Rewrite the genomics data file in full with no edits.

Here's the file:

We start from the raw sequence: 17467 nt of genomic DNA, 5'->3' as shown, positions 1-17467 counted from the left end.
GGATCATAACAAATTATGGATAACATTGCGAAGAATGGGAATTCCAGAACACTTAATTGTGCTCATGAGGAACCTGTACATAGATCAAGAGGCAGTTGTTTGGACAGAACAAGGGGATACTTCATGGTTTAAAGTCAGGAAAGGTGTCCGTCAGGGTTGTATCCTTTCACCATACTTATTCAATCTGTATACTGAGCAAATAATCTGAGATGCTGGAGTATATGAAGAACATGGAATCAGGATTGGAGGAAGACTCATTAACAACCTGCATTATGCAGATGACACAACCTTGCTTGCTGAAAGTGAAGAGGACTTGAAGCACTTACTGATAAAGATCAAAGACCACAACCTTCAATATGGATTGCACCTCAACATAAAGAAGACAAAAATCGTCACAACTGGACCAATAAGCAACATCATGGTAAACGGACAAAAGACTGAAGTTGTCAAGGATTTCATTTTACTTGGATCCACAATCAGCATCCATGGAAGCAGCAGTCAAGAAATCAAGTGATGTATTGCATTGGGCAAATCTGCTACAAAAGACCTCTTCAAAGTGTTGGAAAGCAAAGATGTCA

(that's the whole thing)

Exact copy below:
We start from the raw sequence: 17467 nt of genomic DNA, 5'->3' as shown, positions 1-17467 counted from the left end.
GGATCATAACAAATTATGGATAACATTGCGAAGAATGGGAATTCCAGAACACTTAATTGTGCTCATGAGGAACCTGTACATAGATCAAGAGGCAGTTGTTTGGACAGAACAAGGGGATACTTCATGGTTTAAAGTCAGGAAAGGTGTCCGTCAGGGTTGTATCCTTTCACCATACTTATTCAATCTGTATACTGAGCAAATAATCTGAGATGCTGGAGTATATGAAGAACATGGAATCAGGATTGGAGGAAGACTCATTAACAACCTGCATTATGCAGATGACACAACCTTGCTTGCTGAAAGTGAAGAGGACTTGAAGCACTTACTGATAAAGATCAAAGACCACAACCTTCAATATGGATTGCACCTCAACATAAAGAAGACAAAAATCGTCACAACTGGACCAATAAGCAACATCATGGTAAACGGACAAAAGACTGAAGTTGTCAAGGATTTCATTTTACTTGGATCCACAATCAGCATCCATGGAAGCAGCAGTCAAGAAATCAAGTGATGTATTGCATTGGGCAAATCTGCTACAAAAGACCTCTTCAAAGTGTTGGAAAGCAAAGATGTCA